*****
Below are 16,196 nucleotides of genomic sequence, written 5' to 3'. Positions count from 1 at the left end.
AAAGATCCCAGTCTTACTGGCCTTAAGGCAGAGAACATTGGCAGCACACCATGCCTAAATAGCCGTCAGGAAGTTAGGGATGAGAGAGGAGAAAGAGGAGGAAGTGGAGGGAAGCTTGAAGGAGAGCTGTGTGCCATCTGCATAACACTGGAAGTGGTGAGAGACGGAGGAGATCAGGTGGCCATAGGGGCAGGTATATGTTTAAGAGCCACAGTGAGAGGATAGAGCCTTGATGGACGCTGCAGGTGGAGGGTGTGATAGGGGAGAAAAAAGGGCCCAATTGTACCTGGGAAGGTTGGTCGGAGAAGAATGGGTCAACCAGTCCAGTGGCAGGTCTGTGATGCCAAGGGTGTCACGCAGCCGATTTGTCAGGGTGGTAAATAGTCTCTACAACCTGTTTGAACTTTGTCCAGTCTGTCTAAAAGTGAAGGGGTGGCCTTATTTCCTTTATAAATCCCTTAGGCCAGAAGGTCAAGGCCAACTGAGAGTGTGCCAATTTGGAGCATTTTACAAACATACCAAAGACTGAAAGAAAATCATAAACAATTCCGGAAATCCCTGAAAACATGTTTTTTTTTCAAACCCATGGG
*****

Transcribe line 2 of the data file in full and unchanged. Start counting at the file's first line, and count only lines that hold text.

AAAGATCCCAGTCTTACTGGCCTTAAGGCAGAGAACATTGGCAGCACACCATGCCTAAATAGCCGTCAGGAAGTTAGGGATGAGAGAGGAGAAAGAGGAGGAAGTGGAGGGAAGCTTGAAGGAGAGCTGTGTGCCATCTGCATAACACTGGAAGTGGTGAGAGACGGAGGAGATCAGGTGGCCATAGGGGCAGGTATATGTTTAAGAGCCACAGTGAGAGGATAGAGCCTTGATGGACGCTGCAGGTGGAGGGTGTGATAGGGGAGAAAAAAGGGCCCAATTGTACCTGGGAAGGTTGGTCGGAGAAGAATGGGTCAACCAGTCCAGTGGCAGGTCTGTGATGCCAAGGGTGTCACGCAGCCGATTTGTCAGGGTGGTAAATAGTCTCTACAACCTGTTTGAACTTTGTCCAGTCTGTCTAAAAGTGAAGGGGTGGCCTTATTTCCTTTATAAATCCCTTAGGCCAGAAGGTCAAGGCCAACTGAGAGTGTGCCAATTTGGAGCATTTTACAAACATACCAAAGACTGAAAGAAAATCATAAACAATTCCGGAAATCCCTGAAAACATGTTTTTTTTTCAAACCCATGGG